The conciliatory policy of Constantine, king of the Picts, was followed up by Kenneth Mac Alpin, the first Scot who reigned over the two peoples, when he brought the relics of Columba to consecrate the new church at Dunkeld—a proceeding which, he must have judged, would gratify his new subjects, and tend to consolidate his government over them. Nor was this all Kenneth Mac Alpin took a still more decided step in the same direction. He set the Abbott of Dunkeld over the church of the Picts.5 This was to undo the work of Boniface, and to restore the supremacy of the Columban Church over the whole of Scotland. The peace and quiet in which this revolution was accomplished may be accepted as a proof that the faith of Rome had not gone very deep among the southern Picts after all, and that a goodly portion of them had continued to cling to the old doctrines of the north, and refused to yield their faith to the novelties which the Roman missionary had brought with him from the sensuous and ritualistic south.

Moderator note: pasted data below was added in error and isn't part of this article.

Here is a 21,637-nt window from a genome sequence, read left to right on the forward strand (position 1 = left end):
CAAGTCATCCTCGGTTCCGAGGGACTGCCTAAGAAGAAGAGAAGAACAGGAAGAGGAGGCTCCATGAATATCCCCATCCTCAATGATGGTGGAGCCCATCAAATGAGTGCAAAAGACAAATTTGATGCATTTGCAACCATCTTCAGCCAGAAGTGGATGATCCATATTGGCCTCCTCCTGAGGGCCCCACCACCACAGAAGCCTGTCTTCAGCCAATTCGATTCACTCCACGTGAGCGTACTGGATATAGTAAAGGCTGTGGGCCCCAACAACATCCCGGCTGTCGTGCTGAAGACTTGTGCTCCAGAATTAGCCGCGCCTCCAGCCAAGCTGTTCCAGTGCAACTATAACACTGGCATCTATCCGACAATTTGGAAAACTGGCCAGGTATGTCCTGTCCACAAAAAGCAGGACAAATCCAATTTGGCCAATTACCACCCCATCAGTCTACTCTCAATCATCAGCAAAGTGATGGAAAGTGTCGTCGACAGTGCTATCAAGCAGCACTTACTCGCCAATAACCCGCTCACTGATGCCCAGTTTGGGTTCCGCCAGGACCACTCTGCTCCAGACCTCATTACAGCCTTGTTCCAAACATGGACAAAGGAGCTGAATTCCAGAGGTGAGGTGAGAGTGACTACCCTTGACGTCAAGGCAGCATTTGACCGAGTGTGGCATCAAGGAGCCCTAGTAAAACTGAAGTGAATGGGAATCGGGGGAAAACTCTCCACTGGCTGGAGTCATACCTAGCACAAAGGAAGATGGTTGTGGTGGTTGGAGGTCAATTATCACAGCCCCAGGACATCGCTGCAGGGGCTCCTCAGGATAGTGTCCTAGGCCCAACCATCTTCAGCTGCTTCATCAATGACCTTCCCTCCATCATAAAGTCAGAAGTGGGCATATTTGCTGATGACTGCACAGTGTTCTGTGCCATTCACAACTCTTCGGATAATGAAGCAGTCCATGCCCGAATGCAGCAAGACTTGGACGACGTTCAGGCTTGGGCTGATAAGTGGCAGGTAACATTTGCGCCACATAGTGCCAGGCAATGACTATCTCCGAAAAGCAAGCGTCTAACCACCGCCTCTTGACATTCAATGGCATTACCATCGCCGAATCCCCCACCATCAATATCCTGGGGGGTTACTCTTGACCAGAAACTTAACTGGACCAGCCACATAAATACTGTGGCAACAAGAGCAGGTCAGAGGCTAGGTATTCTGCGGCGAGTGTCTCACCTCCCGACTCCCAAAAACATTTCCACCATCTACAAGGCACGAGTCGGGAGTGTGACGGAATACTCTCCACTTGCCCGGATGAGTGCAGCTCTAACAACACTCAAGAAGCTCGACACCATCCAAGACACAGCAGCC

It is now the opening of the ninth century, and Scotland is in sight of its first great landing place. Constantine, able and patriotic beyond the measure of the sovereigns of his age and country, is on the throne of the southern Picts. He reigned, thirty years, dying in A.D. 820.6 He was succeeded in the government by several kings whose reigns were so short, and whose actions were so obscure, that their names hardly deserve, and seldom receive mention.7 The Pictish kingdom had now for sometime been on the decline. When the southern and northern Picts were united, and one king ruled the land from the Firth of Forth to the Pentland, the Picts were a powerful people. Their numbers, and the surpassing bulk of their territory, quite over-shadowed the Scots in their little domain of Dalriada. But from the day that Columba arrived on the western shore and kindled his lamp on Iona, the disproportion between the little Dalriada and the greater Pictland gradually grew less. The moral influence which radiated from Icolmkill, and the scholars it sent forth, gave power at home and influence abroad to the Scots, despite their foot-breadth of a kingdom. The names of greatest literary glory in France in that age were those of Scotsmen. When the emperor Charlemagne founded the University of Paris, it was to Scotland he turned for men to fill its chairs of philosophy, of mathematics, and languages. Among Scotsmen in France eminent for their attainments in literature and piety, was Joannes Scotus, or Albinus its equivalent. He left behind him not a few monuments of his genius, one of which Buchanan says he had seen, a work on Rhetoric with his name inscribed.8 Clement, another distinguished Scotsman, proved a thorn in the side of the popedom. He stood up in the centre of Europe in opposition to Boniface, whom Gregory II. had sent to the Germans, and maintained in public disputation the sole authority of the Scriptures against the traditionalism of Boniface.9 The tide was turning against the Papal missionary, when the eloquent and undaunted Clement was seized, sent off under a safe guard to Rome, and never heard of more. We may venture to affirm that Scotland had the honour of furnishing the first martyr who suffered under the papacy. This by no means exhausts the list of Scotsmen who, by their learning and piety, placed their little country on a pedestal whence it was seen all over Europe.